What does a black leading lady have to do to win an Academy Award again? Considering there seems to be a renaissance in black cinema, you would think the timing would be perfect. But you would be wrong.
For instance, no film came out of the Toronto International Film Festival this month with more Oscar momentum than 12 Years a Slave. The deal was sealed when the monumentally moving true story of a 19th century free black man who was kidnapped and sold into bondage earned the event's biggest prize: The People's Choice Award, whose winner is decided just the way it sounds - voted on by those who attend the public screenings.
Past recipients including The Silver Linings Playbook, The King's Speech, Precious and Slumdog Millionaire went on to claim multiple Academy Award nominations and, in the case of The King's Speech and Slumdog Millionaire, the best-picture trophy.
But even before 12 Years a Slave - which begins its run in theaters on Oct. 18 - won the coveted honor, it was clear this was going to be an Oscar contest distinguished and perhaps defined by race in many ways. Summer provided two other potential contenders: Fruitvale Station, based on a shooting case that echoes circumstances involved in the recent Trayvon Martin trial, and Lee Daniels' The Butler, another reality-spun tale that follows the rise of the Civil Rights movement through the eyes of black butler at the White House.
Yes, the themes are familiar: Slavery, crime, the fight for equality. But at least the perspective of these tales aren't diluted by having white protagonists share the spotlight, as in The Blind Side, The Help and Django Unchained. Also noteworthy is that all three movies are directed by black male directors, all with distinctly different styles: Steve McQueen for 12 Years a Slave, Ryan Coogler for Fruitvale Station and Lee Daniels for The Butler. Considering that only two black filmmakers have ever been Oscar-nominated in the directing category - Daniels for 2009's Precious and John Singleton for 1991's Boyz n the Hood -- at least some progress is on the verge of being made.
The reason for this apparent surge in black-themed movies and filmmakers, the type of revival that hasn't been seen since Hollywood was inspired to co-opt hip-hop culture and rap in the early '90s, is probably a combination of having a black president, certain historical anniversaries concerning the Civil War and the March on Washington, and a growing pool of socially and cinematically aware talent. It doesn't hurt that such recent titles as The Help and Django Unchained have made some serious box-office cash, either.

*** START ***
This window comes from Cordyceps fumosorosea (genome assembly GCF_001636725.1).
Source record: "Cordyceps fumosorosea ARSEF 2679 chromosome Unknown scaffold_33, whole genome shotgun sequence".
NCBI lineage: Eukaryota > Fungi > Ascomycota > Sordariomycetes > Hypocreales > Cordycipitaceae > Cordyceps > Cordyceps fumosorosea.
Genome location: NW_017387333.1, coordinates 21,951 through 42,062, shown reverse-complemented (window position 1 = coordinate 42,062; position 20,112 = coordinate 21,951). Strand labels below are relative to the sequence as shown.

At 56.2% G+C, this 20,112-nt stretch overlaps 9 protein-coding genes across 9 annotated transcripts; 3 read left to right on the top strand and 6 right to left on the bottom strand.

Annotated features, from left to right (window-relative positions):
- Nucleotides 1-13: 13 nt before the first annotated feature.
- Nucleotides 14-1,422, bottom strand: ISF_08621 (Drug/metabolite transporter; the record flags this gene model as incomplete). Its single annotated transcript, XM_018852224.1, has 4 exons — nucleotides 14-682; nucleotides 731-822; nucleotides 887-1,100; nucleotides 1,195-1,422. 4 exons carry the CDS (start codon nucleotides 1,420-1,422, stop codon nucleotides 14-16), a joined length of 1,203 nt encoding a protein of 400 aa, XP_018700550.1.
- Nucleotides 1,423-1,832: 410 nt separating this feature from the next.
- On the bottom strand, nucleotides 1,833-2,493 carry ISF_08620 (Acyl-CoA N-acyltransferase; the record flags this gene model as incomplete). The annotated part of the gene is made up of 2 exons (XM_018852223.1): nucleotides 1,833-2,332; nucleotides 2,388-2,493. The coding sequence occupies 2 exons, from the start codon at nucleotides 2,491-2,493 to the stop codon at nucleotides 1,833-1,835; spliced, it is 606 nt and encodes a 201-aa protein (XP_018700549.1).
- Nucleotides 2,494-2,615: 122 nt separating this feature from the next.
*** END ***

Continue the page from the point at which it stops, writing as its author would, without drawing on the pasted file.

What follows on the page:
But how does this effect the acting categories, especially for women since so few of this year's black-themed films with awards potential have females as their main focus?
The good news is that that the three of the supporting actress slots could easily go to black performers: Octavia Spencer in Fruitvale Station, Oprah Winfrey in The Butler and newcomer Lupita Nyong'o in 12 Years a Slave.
Traditionally, black female nominees have fared well in secondary roles. After all, Hattie McDaniel was the first black acting nominee and won as Scarlett O'Hara's maid Mammy in 1939's Gone With the Wind. Among the 16 black actresses who have competed for the supporting honor, four more have won - the most black performers in any acting category: Whoopi Goldberg in 1990's Ghost, Jennifer Hudson in 2006's Dreamgirls, Mo'Nique in Precious and Spencer in 2011's The Help.
A more shameful statistic is found in the best actress category, however. Not only has it produced the fewest black nominees compared to the other three acting categories - 10, compared to 19 for leading men, 17 for supporting males and 16 for supporting females. But, only one woman - Halle Berry in 2001's Monster's Ball - has actually won best actress as Oscar enters its 86th year of existence.
Viola Davis came thisclose to becoming No. 2 as a '60s-era black maid in The Help. But she had the bad luck of going up against Meryl Streep – up for her 17th Oscar for The Iron Lady.
Even more depressing is how little opportunity came Berry's way after she made history alongside Denzel Washington, who became only the second black lead actor after Sidney Poitier in 1963's Lilies of the Field to win thanks to his villainous turn in Training Day. Since then, Washington has tried directing, done commercial fare with interesting directors and was nominated for his sixth Oscar as the substance-abusing pilot in Flight last year.
Berry, meanwhile, became a Bond girl, stunk up the joint as Catwoman, tried to impress in the ambitious Cloud Atlas only to be mired in the horrible Movie 43 this year. At least she has her ongoing mutant role in the X-Men series to keep her warm and comfortable.
Then again, judging what is out there just by what is deemed Oscar-nomination-worthy is probably too restricting. To make up for her poorly received portrait of South Africa's first lady in the recent Winnie Mandela, former American Idol contestant Jennifer Hudson returns to her musical roots in Black Nativity this November. Even more exciting, the director is black and female: Kasi Lemmons of Eve's Bayou fame, in her first behind-the-camera effort in five years.
I had the privilege to visit the Harlem set of Black Nativity early this year, and if the promise of seeing Mary J. Blige sing on a basketball court with a platinum Afro and a giant pair of angel wings doesn't get you excited, then nothing will.
And next spring, we can look forward to Belle, the true-life 18th century period piece about a mixed-race heiress who fought against slavery in England - also directed by a black woman, Amma Asante.
It took over two centuries before the United States elected its first black president. One hopes it won't take that long for another black women to reign supreme as best actress.